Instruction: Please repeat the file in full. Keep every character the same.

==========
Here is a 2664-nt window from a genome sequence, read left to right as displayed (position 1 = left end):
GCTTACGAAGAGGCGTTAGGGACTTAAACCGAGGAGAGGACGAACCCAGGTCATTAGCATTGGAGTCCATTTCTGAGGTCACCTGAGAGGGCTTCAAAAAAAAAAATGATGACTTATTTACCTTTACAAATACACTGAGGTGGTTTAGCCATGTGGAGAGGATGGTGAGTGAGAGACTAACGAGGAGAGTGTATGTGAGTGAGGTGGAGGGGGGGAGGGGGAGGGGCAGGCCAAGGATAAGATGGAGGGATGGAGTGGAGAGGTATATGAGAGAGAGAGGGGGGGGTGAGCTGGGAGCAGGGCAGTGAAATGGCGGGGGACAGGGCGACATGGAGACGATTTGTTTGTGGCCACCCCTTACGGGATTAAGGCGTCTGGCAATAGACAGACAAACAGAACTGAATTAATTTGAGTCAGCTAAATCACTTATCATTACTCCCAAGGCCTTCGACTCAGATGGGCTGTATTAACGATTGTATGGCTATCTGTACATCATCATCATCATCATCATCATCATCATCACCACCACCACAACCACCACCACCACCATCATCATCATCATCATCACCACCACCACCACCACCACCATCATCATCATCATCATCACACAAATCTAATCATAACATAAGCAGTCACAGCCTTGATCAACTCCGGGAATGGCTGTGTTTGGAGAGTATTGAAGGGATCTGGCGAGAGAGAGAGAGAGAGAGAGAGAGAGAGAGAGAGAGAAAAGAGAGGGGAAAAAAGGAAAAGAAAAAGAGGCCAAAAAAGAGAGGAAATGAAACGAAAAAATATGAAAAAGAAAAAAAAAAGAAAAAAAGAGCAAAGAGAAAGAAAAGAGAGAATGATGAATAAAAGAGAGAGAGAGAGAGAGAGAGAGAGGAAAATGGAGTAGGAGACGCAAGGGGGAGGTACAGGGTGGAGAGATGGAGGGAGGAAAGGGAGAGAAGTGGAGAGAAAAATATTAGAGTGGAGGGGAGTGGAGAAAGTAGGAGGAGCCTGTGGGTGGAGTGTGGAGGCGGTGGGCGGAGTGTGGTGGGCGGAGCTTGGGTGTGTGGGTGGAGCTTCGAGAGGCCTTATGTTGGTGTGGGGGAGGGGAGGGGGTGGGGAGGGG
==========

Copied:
Here is a 2664-nt window from a genome sequence, read left to right as displayed (position 1 = left end):
GCTTACGAAGAGGCGTTAGGGACTTAAACCGAGGAGAGGACGAACCCAGGTCATTAGCATTGGAGTCCATTTCTGAGGTCACCTGAGAGGGCTTCAAAAAAAAAAATGATGACTTATTTACCTTTACAAATACACTGAGGTGGTTTAGCCATGTGGAGAGGATGGTGAGTGAGAGACTAACGAGGAGAGTGTATGTGAGTGAGGTGGAGGGGGGGAGGGGGAGGGGCAGGCCAAGGATAAGATGGAGGGATGGAGTGGAGAGGTATATGAGAGAGAGAGGGGGGGGTGAGCTGGGAGCAGGGCAGTGAAATGGCGGGGGACAGGGCGACATGGAGACGATTTGTTTGTGGCCACCCCTTACGGGATTAAGGCGTCTGGCAATAGACAGACAAACAGAACTGAATTAATTTGAGTCAGCTAAATCACTTATCATTACTCCCAAGGCCTTCGACTCAGATGGGCTGTATTAACGATTGTATGGCTATCTGTACATCATCATCATCATCATCATCATCATCATCACCACCACCACAACCACCACCACCACCATCATCATCATCATCATCACCACCACCACCACCACCACCATCATCATCATCATCATCACACAAATCTAATCATAACATAAGCAGTCACAGCCTTGATCAACTCCGGGAATGGCTGTGTTTGGAGAGTATTGAAGGGATCTGGCGAGAGAGAGAGAGAGAGAGAGAGAGAGAGAGAGAGAGAAAAGAGAGGGGAAAAAAGGAAAAGAAAAAGAGGCCAAAAAAGAGAGGAAATGAAACGAAAAAATATGAAAAAGAAAAAAAAAAGAAAAAAAGAGCAAAGAGAAAGAAAAGAGAGAATGATGAATAAAAGAGAGAGAGAGAGAGAGAGAGAGAGGAAAATGGAGTAGGAGACGCAAGGGGGAGGTACAGGGTGGAGAGATGGAGGGAGGAAAGGGAGAGAAGTGGAGAGAAAAATATTAGAGTGGAGGGGAGTGGAGAAAGTAGGAGGAGCCTGTGGGTGGAGTGTGGAGGCGGTGGGCGGAGTGTGGTGGGCGGAGCTTGGGTGTGTGGGTGGAGCTTCGAGAGGCCTTATGTTGGTGTGGGGGAGGGGAGGGGGTGGGGAGGGG